Got the r. front control arm changed. Couldn't find one of those used either. Just as well, cause the new one came with a ball joint, which it already had needed, and Looks to me like the rear bushing was already separated for some time. I guess that must be an issue with these cars? 

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Took for a little longer ride, since the wheel wasn't rubbing anymore cool.gif

What a smooth, quiet, luxurious ride!!! I Love it! banana.gif

Other than at least one bent wheel, I think the mechanicals are OK at this point, so I'm onto putting the body back together. Rear bumper cover looks ok, other than some torn fastener points. Front cover is pretty rough and the grills are gone. It has a hole and a couple of rips I'm going to try and patch up.

First order of business before the rear bumper cover goes on : SUPERHITCH!!

 

Got a bare receiver tube from Harbor Freight, and some 1/4" plate from the local metal supply, along with some 1 1/2" angle. Pulled out the ol' Lincoln "tombstone," and went to work.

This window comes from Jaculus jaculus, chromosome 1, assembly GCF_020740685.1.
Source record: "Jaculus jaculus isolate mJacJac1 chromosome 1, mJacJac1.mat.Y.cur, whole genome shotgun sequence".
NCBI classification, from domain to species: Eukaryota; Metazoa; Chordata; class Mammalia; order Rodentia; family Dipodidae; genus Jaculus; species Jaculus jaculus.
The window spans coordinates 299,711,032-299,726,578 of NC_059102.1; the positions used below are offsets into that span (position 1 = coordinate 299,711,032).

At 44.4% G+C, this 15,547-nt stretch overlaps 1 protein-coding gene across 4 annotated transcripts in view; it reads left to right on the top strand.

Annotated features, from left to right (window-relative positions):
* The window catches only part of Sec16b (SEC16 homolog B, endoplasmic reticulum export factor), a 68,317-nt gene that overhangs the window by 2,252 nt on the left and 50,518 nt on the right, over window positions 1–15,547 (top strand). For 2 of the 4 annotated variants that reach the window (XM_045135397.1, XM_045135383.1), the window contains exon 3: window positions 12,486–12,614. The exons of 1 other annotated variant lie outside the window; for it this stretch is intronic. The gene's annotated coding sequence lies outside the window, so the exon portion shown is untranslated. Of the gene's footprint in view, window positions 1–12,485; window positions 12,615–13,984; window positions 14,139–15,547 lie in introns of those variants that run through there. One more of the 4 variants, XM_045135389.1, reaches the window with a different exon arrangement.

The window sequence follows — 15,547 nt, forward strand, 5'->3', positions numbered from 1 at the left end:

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I did shop around for a ready made hitch, but didn't like the way the aftermarket ones were made. Didn't look strong enough. I really liked the way the factory hitch was made, and how it tied into the car much better, but 1 1/4" ? Can't do it... not with what I plan to tow. 

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Love how these cars have actual bumpers, without shock absorbers! But I just couldn't leave the 8mm mounting bolts. Probably would be ok, but they are only designed to perform well in an impact situation, IMO. Nuts didn't even have complete thread circles, just intended for cutting through any slag or heavy paint globs at factory assembly. So, I knocked 'em out, drilled and replaced with 7/16" grade 8 cool.gif